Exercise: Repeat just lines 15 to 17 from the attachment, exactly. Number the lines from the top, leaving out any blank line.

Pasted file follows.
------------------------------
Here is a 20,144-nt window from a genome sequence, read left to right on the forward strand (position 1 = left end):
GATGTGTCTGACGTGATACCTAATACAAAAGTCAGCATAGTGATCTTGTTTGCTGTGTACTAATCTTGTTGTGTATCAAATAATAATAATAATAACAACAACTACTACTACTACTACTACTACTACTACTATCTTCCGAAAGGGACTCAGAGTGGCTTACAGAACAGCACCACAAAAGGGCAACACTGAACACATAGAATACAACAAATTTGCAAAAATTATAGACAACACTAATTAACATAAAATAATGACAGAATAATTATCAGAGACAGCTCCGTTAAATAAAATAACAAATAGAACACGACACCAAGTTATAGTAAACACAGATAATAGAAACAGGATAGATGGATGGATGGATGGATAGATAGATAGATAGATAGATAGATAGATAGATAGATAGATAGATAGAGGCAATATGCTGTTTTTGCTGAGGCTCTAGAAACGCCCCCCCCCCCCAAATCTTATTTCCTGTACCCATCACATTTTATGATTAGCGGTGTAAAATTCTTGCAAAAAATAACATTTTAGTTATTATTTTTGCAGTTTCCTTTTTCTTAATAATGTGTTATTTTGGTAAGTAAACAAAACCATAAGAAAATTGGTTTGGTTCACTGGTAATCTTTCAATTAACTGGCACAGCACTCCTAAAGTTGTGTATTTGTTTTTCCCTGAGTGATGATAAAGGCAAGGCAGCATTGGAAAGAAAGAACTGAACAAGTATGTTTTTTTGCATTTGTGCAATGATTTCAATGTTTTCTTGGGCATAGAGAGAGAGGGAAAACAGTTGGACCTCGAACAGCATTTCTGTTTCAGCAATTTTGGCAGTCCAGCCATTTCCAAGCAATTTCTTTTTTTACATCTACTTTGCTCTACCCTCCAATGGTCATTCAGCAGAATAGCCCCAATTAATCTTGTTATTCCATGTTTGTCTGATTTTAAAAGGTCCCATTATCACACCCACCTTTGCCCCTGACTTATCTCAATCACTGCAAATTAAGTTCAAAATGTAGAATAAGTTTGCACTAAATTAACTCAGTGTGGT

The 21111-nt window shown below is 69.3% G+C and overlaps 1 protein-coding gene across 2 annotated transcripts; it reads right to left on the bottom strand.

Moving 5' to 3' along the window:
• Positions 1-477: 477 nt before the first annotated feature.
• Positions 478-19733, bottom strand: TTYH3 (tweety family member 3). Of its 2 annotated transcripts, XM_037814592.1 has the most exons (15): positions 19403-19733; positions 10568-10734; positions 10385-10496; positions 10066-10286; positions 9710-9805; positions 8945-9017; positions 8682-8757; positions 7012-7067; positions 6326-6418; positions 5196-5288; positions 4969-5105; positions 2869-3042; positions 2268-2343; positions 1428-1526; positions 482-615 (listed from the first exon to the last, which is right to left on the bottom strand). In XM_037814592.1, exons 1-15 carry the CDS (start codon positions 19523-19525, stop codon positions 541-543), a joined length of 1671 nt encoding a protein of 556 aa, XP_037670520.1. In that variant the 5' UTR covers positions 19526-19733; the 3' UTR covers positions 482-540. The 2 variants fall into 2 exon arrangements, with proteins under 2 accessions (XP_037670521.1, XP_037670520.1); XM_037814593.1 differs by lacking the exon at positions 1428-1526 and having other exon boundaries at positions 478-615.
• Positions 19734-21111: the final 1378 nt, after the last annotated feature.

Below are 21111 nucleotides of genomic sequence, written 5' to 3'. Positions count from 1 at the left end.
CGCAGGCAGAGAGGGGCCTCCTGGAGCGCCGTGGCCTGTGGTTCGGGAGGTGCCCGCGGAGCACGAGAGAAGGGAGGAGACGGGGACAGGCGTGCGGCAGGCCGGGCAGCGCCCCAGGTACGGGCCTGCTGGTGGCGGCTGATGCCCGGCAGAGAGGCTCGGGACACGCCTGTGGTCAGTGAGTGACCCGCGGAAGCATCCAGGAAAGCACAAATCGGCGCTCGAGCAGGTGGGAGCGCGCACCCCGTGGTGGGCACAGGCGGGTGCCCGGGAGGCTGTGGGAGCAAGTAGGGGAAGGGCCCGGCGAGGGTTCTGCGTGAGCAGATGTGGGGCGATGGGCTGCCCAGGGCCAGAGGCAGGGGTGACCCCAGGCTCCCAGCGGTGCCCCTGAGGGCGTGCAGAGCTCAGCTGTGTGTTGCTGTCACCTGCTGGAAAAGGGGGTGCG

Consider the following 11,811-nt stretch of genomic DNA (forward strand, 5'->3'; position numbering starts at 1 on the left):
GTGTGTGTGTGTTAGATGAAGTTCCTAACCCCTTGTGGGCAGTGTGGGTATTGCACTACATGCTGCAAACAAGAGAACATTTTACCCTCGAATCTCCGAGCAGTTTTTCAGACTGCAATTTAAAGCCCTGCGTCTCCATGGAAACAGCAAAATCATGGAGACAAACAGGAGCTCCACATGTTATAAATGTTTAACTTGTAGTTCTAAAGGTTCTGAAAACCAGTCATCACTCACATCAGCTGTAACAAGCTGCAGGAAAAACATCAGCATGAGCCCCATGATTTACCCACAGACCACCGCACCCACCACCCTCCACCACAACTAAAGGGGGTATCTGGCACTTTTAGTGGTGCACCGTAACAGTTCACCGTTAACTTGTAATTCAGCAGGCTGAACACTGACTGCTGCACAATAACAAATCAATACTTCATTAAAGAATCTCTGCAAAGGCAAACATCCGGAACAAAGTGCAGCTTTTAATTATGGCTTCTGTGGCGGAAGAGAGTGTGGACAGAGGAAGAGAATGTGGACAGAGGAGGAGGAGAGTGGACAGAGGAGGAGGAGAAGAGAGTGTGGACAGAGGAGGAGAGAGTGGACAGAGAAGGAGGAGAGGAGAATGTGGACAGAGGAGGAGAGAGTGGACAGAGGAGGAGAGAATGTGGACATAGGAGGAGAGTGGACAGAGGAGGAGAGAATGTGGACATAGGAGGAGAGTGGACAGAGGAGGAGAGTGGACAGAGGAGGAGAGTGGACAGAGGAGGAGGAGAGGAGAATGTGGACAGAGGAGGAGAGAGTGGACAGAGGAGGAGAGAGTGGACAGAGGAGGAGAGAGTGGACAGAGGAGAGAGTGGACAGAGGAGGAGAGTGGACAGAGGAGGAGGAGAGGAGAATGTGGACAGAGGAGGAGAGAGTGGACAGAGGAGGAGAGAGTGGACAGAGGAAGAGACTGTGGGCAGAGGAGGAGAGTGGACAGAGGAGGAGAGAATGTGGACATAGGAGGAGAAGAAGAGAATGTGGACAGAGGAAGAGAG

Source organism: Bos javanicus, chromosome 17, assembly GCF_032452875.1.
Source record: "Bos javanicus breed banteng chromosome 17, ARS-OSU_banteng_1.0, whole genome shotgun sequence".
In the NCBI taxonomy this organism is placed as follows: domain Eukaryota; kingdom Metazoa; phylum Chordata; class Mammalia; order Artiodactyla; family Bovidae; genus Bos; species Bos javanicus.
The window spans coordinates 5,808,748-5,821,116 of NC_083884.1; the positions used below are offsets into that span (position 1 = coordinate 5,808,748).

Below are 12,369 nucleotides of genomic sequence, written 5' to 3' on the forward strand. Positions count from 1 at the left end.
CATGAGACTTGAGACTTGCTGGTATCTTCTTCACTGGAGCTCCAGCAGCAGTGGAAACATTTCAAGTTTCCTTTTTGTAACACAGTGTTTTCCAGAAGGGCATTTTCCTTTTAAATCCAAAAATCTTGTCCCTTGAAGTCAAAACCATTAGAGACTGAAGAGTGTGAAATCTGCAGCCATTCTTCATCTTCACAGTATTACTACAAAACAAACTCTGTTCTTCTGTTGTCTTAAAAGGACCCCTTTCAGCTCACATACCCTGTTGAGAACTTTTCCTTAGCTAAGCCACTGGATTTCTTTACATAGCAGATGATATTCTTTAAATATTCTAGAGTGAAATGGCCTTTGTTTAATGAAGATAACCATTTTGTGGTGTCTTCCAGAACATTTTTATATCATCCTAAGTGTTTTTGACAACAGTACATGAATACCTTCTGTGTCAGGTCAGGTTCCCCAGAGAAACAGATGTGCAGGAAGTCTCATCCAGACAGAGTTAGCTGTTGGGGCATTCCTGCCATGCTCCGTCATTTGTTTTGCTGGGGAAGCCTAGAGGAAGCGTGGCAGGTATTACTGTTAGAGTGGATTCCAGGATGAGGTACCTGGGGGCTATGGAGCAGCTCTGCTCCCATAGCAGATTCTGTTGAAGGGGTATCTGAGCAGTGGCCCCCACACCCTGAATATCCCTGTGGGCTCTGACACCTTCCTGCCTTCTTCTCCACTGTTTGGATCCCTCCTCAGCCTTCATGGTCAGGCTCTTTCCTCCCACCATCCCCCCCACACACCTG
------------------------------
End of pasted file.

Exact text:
The window spans coordinates 5,808,748-5,821,116 of NC_083884.1; the positions used below are offsets into that span (position 1 = coordinate 5,808,748).

Below are 12,369 nucleotides of genomic sequence, written 5' to 3' on the forward strand. Positions count from 1 at the left end.
CATGAGACTTGAGACTTGCTGGTATCTTCTTCACTGGAGCTCCAGCAGCAGTGGAAACATTTCAAGTTTCCTTTTTGTAACACAGTGTTTTCCAGAAGGGCATTTTCCTTTTAAATCCAAAAATCTTGTCCCTTGAAGTCAAAACCATTAGAGACTGAAGAGTGTGAAATCTGCAGCCATTCTTCATCTTCACAGTATTACTACAAAACAAACTCTGTTCTTCTGTTGTCTTAAAAGGACCCCTTTCAGCTCACATACCCTGTTGAGAACTTTTCCTTAGCTAAGCCACTGGATTTCTTTACATAGCAGATGATATTCTTTAAATATTCTAGAGTGAAATGGCCTTTGTTTAATGAAGATAACCATTTTGTGGTGTCTTCCAGAACATTTTTATATCATCCTAAGTGTTTTTGACAACAGTACATGAATACCTTCTGTGTCAGGTCAGGTTCCCCAGAGAAACAGATGTGCAGGAAGTCTCATCCAGACAGAGTTAGCTGTTGGGGCATTCCTGCCATGCTCCGTCATTTGTTTTGCTGGGGAAGCCTAGAGGAAGCGTGGCAGGTATTACTGTTAGAGTGGATTCCAGGATGAGGTACCTGGGGGCTATGGAGCAGCTCTGCTCCCATAGCAGATTCTGTTGAAGGGGTATCTGAGCAGTGGCCCCCACACCCTGAATATCCCTGTGGGCTCTGACACCTTCCTGCCTTCTTCTCCACTGTTTGGATCCCTCCTCAGCCTTCATGGTCAGGCTCTTTCCTCCCACCATCCCCCCCACACACCTG